Dow theory is a market analysis methodology that was developed by Charles Dow, co-founder of Dow Jones & Company and creator of the Dow Jones Industrial Average. The theory is based on the idea that the stock market consists of three distinct movements, or trends, that can be identified and used to predict future price movements.

According to Dow theory, these three trends are the primary trend, the secondary trend, and the minor trend. The primary trend is the overall direction of the market and is typically measured in months or years. The secondary trend, on the other hand, is a temporary reversal of the primary trend and is usually measured in weeks or months. The minor trend is the most short-term movement of the market and is typically measured in days or weeks.

Dow theory also states that the stock market moves in cycles, with each cycle consisting of four phases: accumulation, markup, distribution, and markdown. In the accumulation phase, investors are buying stocks but the market hasn’t yet recognized the increased demand, leading to a rise in prices. In the markup phase, the market begins to recognize the increased demand and prices continue to rise. In the distribution phase, investors start to sell off their stocks and prices begin to decline. Finally, in the markdown phase, selling continues and prices fall further.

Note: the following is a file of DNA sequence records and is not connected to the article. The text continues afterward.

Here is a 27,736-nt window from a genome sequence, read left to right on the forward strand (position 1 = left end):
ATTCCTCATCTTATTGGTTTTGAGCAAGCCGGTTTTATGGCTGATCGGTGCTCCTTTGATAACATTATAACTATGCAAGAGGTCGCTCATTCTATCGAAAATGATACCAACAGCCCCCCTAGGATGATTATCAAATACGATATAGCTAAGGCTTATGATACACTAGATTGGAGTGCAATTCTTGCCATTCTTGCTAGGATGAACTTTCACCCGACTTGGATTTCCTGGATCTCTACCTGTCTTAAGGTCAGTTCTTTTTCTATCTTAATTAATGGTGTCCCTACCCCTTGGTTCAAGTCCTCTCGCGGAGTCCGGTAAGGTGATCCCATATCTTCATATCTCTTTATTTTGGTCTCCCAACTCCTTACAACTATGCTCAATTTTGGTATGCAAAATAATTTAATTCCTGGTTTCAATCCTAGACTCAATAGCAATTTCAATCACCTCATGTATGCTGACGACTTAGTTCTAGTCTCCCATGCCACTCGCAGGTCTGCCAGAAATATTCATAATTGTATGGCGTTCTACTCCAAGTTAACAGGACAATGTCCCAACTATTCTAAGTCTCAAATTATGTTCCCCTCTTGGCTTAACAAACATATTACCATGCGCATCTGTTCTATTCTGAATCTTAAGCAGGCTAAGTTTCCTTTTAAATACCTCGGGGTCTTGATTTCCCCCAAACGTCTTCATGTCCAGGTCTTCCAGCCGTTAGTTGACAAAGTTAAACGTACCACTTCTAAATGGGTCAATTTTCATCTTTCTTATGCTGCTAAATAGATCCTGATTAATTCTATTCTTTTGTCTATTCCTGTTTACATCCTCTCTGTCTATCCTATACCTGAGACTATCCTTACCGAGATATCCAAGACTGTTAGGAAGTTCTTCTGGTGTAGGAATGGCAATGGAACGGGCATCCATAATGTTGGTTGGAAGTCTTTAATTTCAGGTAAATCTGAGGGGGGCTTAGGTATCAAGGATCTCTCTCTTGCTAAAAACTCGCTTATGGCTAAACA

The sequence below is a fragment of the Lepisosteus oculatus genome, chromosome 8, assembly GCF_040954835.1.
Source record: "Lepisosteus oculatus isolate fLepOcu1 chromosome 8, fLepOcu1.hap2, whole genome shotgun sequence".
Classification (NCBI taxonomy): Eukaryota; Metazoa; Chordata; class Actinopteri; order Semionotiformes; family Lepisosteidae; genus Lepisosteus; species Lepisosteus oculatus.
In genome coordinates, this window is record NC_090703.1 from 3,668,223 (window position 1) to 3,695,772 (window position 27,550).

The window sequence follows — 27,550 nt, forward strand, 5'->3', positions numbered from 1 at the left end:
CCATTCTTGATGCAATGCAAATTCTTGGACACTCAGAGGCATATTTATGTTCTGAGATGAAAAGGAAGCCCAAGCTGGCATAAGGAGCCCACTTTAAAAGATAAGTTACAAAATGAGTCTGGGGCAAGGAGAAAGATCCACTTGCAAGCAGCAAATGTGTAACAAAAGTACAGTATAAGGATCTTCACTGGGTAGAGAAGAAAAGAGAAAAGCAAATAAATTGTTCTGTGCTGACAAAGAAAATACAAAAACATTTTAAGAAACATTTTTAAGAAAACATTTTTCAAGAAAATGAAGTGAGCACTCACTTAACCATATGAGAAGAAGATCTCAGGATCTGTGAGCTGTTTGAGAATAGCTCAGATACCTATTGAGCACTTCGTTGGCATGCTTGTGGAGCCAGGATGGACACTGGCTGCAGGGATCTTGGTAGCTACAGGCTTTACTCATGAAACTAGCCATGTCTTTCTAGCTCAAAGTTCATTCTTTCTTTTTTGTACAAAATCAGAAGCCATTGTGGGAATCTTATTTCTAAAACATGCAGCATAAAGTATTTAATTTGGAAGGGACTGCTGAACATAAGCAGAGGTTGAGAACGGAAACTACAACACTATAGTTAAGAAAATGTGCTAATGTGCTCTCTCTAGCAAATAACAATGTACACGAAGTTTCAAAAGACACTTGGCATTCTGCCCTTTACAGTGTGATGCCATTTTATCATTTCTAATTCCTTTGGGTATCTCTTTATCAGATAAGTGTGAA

Dow theory is often used by investors and analysts as a way to identify potential entry and exit points in the market, as well as to identify overall market trends. While the theory has its critics, it remains a popular approach to market analysis and is still widely used today.